Justin Robertson Interviews Optimo’s Jg Wilkes
I caught up with the excellent Jonnie Wilkes and had a chat about art, age and his new solo project. As a thoughtful exponent of challenging, fascinating music, Jonnie is honest and refreshingly candid, we dig him and his works heavily.
The new record is a brilliant distillation of the essence of raw electronic music, it has elements of familiarity but is still quite alien and new. Do you feel that your years as an avid collector and player of esoteric sounds have contributed to this release?
Well, I certainly admire producers you know who have a sound and you can instantly recognise their work and I think it is true to say that I am envious to a degree of producers who have a characteristic sound and are able to develop this slowly and confidently over an entire career. But the truth is I have so many strong feelings and I don’t think about music when I’m making it. I have synthesisers, drum machines, effects, my voice and use different rooms to work in, and I suppose because I’ve been immersed in ‘the electronic scene’ for so long that I feel a need to contribute and be part of that community, I want to put something there, so to my shame perhaps, I very often work within these structures. However the sounds I want to make, and it’s only the sound and how it makes me feel which really interests me are not shaped by these familiar things.
Does experience count in the production of electronic music in a way it perhaps doesn’t in rock and roll?
I think experience can make it good but in a lot of cases make it bad, I think it’s true for any music. Personally I wish I knew nothing and then my music would be better.
And from that what are the touchstones and influences that inspired you ?
A lot of it is biographical, life experience I suppose. I accepted melancholy at quite an early age I would say listening to music during my informative years was how I realised people everywhere think and feel deep things. That’s maybe why a lot of my music sounds like a bummer.
You are a man with an impressive fine art background, and reference the Russian constructivists with Naum Gabo, does that background have any bearing on how you approach making music?
I’d like to say none whatsoever but maybe the idea of taking two things which shouldn’t sit comfortably together and forcing them to sit alongside one another in order to say something is a technique I have borrowed from art processes. When I gave up art in the mid nineties, my sister sent me a postcard with a picture of Naum Gabo in his studio as a very old man and I took comfort in the idea that one can keep on producing, be fulfilled and contribute throughout one’s whole life. We took his name for Naum Gabo, my partnership with James Savage, for this reason rather than any great interest in his work.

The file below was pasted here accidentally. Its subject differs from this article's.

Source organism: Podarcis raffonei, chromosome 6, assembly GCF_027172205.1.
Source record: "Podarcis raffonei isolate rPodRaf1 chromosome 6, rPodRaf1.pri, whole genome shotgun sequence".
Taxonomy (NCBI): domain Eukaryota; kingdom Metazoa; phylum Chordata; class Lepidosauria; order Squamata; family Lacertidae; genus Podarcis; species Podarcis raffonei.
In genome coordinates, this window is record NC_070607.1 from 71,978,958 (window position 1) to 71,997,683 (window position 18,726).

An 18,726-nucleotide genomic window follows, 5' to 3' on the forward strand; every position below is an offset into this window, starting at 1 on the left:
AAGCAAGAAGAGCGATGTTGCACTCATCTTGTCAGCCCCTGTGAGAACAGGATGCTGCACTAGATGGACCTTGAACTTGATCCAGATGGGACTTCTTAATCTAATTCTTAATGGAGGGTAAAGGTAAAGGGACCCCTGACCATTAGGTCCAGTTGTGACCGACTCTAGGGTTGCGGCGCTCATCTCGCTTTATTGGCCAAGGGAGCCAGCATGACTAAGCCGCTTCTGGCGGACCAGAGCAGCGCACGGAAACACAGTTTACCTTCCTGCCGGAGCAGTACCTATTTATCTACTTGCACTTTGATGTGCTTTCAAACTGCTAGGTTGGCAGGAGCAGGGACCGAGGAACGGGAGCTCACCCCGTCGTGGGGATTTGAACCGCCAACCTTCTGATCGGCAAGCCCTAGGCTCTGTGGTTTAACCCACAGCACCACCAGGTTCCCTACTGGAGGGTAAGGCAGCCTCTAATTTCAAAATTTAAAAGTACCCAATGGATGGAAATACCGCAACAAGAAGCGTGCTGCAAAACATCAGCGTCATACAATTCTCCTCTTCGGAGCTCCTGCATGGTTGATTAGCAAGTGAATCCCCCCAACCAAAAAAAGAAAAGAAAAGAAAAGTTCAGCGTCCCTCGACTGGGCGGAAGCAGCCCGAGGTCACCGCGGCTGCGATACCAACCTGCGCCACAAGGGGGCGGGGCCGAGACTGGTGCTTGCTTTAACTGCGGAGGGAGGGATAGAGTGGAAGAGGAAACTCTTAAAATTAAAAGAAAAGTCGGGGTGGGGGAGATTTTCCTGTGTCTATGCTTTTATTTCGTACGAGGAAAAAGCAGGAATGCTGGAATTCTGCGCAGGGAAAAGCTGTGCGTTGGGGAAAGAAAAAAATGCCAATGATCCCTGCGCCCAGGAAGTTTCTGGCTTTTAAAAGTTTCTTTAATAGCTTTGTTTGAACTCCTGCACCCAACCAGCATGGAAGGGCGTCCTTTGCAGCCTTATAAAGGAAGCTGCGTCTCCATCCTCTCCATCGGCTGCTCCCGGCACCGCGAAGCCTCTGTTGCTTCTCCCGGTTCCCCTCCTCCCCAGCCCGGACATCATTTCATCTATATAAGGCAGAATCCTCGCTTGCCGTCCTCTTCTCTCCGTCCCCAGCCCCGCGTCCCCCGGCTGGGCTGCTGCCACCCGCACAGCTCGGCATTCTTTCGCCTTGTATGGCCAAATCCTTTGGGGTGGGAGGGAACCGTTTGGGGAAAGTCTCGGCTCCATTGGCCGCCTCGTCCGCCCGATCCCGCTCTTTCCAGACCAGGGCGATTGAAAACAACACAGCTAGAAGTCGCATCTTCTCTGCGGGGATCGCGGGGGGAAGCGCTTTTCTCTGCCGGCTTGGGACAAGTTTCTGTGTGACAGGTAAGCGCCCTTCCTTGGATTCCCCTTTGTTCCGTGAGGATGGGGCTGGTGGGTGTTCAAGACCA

Your Dj sets and the whole Optimo ethos seems to be a celebration of variety and quality whatever its source , is that idea of surprise and variety important to you?
Apart from the boredom threshold, I only want to dj if I can affect people and I suppose it’s easier to do that if you play it less cool. The last thing I want to do is accept the status quo, I’m not trying to politicise it here but I think if I don’t make changes along the way, I might as well just be an entertainer.
And would you say that variety is apparent in your productions?
I’m not trying to be difficult but I am honest and I don’t care if I missed a way of making it sound cooler or more popular.
Are you trying to do something different with your solo productions than say with your Naum Gabo material?
Naum Gabo is a collaboration and a collaboration is always going to produce something different from work someone makes alone.
How important is Glasgow to you in terms of what you are doing in music? It seems like a very nurturing and exciting place , with a rich history, is that your experience?
We’re fucked, you have all the money down there, just putting that out there Justin. Yes I’ve lived here for 28 years and we have a Waitrose now quite near my house.
It seems that we are in a purple patch creatively just now, so much great music is being made and unearthed, and it seems that a new generation is keeping the flame alive, whilst us old folk can still make a vital contribution, how do you see the next few years ?
I’m getting out, haha. And if you have any sense you’ll do the same. I know kids with nothing but fruity loops and a crap PC who make way better stuff than these boring old farts, me included, who collect analogue synths and copy Detroit records.
What motivates you and keeps you enthused?
I am very much unfulfilled creatively and without sounding like a self absorbed twat I just want to keep going until I am fulfilled. I love life and I get excited about music.